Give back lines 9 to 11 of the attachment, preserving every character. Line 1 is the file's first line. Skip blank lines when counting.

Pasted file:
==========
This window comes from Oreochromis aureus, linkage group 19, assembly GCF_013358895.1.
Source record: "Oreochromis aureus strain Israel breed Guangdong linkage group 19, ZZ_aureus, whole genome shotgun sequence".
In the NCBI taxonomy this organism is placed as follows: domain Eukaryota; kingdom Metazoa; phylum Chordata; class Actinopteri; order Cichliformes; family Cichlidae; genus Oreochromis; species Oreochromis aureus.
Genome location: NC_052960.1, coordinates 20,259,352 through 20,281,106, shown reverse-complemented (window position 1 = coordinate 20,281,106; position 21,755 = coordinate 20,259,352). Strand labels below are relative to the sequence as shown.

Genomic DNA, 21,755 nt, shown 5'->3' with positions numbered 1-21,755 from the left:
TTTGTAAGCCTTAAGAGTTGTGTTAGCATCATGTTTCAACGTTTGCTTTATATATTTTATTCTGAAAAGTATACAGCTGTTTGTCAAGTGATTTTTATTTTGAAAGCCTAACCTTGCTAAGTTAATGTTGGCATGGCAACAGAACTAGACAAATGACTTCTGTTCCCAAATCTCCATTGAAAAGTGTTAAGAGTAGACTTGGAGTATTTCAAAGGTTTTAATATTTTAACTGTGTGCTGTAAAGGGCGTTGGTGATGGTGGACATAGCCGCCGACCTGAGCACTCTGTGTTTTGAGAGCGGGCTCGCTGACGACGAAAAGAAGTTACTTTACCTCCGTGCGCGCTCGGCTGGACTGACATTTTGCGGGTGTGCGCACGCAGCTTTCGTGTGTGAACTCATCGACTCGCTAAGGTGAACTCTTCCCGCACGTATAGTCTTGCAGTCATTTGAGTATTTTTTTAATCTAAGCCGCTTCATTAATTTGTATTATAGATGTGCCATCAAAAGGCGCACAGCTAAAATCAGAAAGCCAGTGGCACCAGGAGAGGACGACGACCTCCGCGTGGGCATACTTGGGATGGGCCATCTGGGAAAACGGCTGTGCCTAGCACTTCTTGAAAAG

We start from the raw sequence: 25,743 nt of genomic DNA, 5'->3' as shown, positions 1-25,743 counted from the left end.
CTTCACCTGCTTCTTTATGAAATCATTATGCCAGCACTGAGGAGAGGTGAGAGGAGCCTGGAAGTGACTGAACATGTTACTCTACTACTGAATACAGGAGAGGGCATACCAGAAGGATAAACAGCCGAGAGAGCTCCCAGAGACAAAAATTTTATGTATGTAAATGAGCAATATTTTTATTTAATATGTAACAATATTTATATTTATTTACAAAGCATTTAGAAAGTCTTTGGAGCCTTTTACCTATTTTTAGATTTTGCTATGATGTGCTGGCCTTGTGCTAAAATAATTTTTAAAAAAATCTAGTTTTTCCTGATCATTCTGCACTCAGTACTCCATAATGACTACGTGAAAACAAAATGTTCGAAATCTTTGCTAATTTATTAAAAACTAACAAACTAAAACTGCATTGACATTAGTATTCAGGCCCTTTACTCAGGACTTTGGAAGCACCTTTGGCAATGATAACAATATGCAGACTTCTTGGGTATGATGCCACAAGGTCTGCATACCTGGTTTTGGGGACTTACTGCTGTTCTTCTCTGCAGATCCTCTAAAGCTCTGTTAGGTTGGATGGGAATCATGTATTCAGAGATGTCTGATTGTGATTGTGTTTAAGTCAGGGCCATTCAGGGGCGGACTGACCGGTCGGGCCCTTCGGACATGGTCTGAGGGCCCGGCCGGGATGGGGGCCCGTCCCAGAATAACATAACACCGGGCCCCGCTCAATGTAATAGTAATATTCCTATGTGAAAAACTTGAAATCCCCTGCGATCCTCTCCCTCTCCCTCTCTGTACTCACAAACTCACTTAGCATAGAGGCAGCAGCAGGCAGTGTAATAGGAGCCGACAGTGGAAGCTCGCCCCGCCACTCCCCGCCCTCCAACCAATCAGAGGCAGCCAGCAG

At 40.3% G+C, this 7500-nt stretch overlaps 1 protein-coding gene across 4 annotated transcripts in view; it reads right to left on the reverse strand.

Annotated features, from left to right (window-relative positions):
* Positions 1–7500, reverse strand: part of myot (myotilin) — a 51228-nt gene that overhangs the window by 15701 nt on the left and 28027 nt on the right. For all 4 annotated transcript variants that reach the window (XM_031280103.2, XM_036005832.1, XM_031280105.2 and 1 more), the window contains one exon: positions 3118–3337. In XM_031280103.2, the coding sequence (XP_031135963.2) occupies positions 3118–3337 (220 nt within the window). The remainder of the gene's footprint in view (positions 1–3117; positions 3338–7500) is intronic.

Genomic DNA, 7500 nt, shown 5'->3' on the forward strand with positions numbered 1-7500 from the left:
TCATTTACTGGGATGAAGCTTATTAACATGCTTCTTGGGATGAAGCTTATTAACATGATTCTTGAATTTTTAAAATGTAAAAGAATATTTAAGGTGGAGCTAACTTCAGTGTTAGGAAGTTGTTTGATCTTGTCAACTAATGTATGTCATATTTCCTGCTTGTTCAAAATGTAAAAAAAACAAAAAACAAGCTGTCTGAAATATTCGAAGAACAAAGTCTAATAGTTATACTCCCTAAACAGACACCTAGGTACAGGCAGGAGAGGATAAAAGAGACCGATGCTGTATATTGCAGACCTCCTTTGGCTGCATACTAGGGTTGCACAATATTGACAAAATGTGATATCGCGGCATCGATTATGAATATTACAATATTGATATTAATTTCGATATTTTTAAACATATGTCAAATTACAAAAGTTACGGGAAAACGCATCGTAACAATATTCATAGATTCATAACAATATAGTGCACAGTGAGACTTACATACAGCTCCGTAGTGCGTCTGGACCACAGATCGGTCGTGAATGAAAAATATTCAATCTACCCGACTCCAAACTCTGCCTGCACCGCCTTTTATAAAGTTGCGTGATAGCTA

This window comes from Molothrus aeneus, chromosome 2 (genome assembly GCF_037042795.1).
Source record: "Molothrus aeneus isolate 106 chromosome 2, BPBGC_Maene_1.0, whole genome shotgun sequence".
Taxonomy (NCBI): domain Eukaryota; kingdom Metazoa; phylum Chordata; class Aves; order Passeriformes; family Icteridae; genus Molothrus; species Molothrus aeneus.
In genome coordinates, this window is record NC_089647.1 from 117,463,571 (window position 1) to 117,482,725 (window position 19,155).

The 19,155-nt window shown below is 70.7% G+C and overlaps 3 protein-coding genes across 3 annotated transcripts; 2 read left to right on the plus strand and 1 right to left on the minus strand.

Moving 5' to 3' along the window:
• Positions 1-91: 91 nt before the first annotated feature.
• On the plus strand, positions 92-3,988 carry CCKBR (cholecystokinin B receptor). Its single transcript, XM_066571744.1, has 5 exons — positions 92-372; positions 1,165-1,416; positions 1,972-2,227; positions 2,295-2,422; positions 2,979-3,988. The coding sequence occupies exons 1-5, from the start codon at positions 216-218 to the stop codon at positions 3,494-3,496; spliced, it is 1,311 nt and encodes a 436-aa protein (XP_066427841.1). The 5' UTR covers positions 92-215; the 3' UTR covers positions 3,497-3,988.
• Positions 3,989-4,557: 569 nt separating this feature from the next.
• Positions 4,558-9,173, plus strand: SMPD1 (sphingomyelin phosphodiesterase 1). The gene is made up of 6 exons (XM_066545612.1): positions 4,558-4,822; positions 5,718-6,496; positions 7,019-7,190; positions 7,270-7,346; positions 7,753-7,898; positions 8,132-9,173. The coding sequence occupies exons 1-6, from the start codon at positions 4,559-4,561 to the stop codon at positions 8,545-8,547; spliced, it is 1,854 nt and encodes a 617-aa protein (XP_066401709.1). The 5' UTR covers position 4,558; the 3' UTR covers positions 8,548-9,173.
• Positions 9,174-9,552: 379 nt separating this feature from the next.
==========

At 40.3% G+C, this 7500-nt stretch overlaps 1 protein-coding gene across 4 annotated transcripts in view; it reads right to left on the reverse strand.

Annotated features, from left to right (window-relative positions):
* Positions 1–7500, reverse strand: part of myot (myotilin) — a 51228-nt gene that overhangs the window by 15701 nt on the left and 28027 nt on the right. For all 4 annotated transcript variants that reach the window (XM_031280103.2, XM_036005832.1, XM_031280105.2 and 1 more), the window contains one exon: positions 3118–3337. In XM_031280103.2, the coding sequence (XP_031135963.2) occupies positions 3118–3337 (220 nt within the window). The remainder of the gene's footprint in view (positions 1–3117; positions 3338–7500) is intronic.